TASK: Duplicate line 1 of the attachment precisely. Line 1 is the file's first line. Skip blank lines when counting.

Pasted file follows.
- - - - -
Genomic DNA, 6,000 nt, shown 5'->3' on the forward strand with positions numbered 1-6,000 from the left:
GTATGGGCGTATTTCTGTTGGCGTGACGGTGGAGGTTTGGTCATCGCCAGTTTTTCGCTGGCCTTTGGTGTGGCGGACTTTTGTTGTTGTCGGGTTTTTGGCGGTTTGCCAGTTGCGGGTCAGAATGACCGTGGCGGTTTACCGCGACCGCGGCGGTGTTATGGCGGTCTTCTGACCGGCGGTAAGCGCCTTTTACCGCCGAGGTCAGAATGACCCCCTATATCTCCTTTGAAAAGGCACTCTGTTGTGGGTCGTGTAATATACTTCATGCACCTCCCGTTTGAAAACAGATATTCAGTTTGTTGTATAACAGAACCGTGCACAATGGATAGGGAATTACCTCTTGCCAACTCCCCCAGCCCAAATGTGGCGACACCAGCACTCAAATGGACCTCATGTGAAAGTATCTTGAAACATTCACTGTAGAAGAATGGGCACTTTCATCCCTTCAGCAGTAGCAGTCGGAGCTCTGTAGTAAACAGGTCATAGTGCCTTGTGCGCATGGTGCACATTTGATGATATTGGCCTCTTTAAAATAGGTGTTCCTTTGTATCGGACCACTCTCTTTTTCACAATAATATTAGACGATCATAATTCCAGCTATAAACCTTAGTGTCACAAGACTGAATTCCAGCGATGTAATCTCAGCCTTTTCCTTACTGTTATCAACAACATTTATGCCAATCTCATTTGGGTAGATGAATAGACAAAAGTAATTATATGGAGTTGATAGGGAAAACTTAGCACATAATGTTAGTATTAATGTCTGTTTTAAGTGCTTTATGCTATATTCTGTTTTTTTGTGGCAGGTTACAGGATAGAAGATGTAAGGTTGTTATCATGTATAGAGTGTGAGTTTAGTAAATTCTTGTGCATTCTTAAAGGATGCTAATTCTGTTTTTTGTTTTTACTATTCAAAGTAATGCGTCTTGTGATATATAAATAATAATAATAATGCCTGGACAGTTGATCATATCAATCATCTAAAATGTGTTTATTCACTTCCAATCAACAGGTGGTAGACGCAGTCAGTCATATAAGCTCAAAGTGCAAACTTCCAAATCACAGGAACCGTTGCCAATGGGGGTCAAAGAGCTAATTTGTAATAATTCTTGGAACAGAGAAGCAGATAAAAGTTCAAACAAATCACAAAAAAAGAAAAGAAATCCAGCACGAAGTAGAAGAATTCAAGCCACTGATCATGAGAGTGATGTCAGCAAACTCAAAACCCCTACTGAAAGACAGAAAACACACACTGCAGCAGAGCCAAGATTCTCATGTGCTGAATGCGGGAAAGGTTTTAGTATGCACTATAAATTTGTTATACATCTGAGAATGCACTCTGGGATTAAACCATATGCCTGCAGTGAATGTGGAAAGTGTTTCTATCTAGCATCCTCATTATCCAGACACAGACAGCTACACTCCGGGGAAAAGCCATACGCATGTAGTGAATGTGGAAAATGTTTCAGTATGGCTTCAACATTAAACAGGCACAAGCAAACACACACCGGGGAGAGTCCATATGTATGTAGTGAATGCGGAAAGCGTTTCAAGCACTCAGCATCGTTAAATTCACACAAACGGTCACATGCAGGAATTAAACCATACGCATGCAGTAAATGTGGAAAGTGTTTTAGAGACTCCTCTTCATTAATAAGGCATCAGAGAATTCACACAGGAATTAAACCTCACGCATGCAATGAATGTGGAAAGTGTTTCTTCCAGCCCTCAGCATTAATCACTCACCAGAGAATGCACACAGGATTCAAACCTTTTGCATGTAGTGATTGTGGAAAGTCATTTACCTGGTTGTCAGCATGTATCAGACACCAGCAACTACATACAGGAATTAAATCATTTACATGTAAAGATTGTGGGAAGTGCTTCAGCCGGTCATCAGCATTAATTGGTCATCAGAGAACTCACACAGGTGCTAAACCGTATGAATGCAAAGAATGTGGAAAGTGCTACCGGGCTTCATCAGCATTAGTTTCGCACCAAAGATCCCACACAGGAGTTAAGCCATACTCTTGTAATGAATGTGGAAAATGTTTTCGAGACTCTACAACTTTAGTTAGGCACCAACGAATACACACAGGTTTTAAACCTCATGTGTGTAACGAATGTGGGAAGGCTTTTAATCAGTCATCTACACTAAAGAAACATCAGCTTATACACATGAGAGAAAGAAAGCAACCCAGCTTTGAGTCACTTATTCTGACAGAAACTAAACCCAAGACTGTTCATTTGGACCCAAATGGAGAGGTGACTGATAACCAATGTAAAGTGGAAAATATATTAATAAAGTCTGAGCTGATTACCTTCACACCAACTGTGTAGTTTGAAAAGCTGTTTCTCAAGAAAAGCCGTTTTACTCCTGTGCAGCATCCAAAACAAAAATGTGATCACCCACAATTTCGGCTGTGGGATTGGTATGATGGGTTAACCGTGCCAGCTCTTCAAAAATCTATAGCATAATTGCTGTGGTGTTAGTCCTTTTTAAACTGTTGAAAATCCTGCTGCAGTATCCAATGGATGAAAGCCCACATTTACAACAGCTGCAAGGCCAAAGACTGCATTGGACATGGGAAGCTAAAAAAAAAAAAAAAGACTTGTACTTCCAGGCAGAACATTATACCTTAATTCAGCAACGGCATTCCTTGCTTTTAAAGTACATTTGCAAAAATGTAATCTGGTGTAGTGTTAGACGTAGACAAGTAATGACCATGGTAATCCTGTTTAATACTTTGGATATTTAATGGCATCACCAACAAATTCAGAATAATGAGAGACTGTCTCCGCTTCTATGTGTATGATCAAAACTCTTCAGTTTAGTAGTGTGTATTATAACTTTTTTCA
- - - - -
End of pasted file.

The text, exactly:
Genomic DNA, 6,000 nt, shown 5'->3' on the forward strand with positions numbered 1-6,000 from the left: